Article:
Hypocoherences in total power between frontal regions and contralateral short distance regions, and between right anterior temporal regions and short and long distance ipsilateral and midline regions;

Hypercoherences in delta, theta and alpha bands between left dorsolateral prefrontal region and ipsilateral short distances.

Visual inspection of the EEG record revealed beta bursting throughout the record at the vertex region.

Source localization of the maximal abnormality in the very narrow band frequency spectra (24.1 Hz) showed the mathematically most probable underlying sources of the scalp recorded data to be greatest in the Thalamus, caudate nucleus, anterior and posterior cingulate.

C. Date of test end 5/2015

General Notes/Cautions: This patient was receiving medication at the time of this evaluation (Klonopin). Medications may normalize an abnormal QEEG profile; they may also produce abnormal QEEG features in a normal record, therefore caution should be used in interpretation of this evaluation.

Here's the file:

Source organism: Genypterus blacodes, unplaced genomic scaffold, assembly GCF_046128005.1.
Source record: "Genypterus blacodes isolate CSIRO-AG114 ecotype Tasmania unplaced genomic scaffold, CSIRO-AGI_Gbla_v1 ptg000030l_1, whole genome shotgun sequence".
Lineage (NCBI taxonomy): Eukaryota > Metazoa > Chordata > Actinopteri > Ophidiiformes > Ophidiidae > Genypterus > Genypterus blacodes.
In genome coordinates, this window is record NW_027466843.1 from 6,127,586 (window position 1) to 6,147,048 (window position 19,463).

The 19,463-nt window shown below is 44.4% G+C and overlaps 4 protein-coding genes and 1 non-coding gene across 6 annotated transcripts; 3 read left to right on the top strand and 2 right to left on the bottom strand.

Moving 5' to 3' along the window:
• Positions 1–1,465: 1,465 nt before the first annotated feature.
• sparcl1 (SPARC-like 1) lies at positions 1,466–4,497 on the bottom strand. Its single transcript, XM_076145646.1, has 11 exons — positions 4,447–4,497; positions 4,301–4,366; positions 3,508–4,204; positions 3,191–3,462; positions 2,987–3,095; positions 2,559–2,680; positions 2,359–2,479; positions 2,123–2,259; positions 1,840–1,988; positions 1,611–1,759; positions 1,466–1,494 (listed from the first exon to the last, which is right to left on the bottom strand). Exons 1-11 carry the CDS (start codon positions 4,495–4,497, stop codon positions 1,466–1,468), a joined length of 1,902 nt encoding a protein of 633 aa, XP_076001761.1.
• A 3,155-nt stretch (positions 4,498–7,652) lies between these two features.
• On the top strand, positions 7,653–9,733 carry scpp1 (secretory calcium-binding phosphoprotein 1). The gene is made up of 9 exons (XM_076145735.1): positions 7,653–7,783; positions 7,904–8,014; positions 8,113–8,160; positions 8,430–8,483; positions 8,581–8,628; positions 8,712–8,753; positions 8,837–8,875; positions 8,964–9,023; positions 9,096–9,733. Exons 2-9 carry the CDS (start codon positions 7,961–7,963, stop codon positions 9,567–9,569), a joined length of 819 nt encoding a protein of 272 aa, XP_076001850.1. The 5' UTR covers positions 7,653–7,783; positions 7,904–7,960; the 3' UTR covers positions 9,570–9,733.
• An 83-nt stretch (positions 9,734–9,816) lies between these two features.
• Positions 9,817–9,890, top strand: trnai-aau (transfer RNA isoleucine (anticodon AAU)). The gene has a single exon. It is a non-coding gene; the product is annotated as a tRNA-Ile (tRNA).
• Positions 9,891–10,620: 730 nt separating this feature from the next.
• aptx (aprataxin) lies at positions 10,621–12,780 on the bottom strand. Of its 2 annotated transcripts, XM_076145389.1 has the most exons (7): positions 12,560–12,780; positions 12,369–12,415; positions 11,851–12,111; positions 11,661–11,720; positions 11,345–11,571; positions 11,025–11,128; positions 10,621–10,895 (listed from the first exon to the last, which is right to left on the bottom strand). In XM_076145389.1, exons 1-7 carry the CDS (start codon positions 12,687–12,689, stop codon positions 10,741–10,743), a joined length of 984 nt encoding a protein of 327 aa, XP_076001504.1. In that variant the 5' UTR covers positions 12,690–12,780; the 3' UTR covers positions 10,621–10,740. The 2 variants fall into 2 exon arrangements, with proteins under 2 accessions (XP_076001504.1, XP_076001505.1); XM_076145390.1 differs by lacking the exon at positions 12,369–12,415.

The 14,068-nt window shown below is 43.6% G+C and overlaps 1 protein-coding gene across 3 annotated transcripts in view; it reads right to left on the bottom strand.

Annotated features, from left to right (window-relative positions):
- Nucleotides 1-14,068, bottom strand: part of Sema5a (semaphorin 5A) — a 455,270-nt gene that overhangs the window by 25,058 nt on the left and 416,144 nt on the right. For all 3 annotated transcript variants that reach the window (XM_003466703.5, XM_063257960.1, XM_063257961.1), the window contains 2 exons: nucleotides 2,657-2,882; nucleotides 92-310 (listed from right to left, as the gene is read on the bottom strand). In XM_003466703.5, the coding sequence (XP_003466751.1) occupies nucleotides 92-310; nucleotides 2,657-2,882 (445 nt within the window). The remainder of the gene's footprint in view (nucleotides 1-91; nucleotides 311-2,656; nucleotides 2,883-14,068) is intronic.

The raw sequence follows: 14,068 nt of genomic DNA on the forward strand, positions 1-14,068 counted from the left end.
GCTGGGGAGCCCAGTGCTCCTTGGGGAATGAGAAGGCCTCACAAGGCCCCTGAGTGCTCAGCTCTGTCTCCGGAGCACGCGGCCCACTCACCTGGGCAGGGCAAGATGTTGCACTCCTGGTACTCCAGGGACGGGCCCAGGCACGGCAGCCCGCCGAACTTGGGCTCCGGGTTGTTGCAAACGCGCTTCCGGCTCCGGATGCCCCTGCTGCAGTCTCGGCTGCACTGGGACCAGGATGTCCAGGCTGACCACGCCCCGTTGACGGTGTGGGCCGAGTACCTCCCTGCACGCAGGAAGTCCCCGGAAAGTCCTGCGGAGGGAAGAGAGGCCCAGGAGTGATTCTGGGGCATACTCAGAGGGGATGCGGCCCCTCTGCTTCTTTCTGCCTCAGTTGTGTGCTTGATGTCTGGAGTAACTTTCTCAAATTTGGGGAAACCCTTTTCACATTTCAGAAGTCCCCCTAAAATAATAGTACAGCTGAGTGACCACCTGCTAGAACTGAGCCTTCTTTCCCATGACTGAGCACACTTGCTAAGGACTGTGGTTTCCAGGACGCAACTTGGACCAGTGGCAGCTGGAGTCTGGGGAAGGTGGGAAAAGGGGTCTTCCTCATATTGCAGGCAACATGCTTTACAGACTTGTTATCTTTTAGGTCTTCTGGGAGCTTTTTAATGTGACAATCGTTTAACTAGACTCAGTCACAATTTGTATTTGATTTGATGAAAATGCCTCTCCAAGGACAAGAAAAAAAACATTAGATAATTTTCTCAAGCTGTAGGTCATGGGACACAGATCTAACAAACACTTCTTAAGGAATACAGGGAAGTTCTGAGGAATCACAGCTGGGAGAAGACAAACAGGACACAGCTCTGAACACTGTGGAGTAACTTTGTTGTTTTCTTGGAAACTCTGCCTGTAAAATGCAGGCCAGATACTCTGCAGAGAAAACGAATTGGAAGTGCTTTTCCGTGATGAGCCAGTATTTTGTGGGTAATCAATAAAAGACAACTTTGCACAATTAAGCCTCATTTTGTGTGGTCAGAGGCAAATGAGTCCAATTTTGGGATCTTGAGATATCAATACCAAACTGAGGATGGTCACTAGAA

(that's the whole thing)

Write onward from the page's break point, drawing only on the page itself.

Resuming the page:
The patient reported a history of head injury sustained in January 2014, with unremarkable MRI findings upon imaging. Patient also reports history of tinnitus since September 2014 and current depression, cervical disc.

- Summary of Quantitative EEG Findings

This patient’s neurometric QEEG analysis of the convention (standard) frequencies (delta, theta, alpha, beta and beta2) was found to be largely within normal limits for his age, although there were some features of note, including:

A tendency toward low power in all frequency bands, reaching significance in alpha band especially in the central, parietal and occipital regions and in the theta band in the occipital, temporal and fronto-occipital regions.

A tendency toward excess of relative power (%) in the beta frequency band, only reaching significance in the right parietal and bilateral occipital regions.

Significant disturbances in power relationships between midline central and frontal, temporal and central regions, with more power in the central midline region.

Coherence and cortical connectivity (coherence relationships between regions), was considered to be within normal limits.

Maximal abnormality in the narrow band frequencies was found in the beta band in cortical and subcortical sources.

- Details of EEG Findings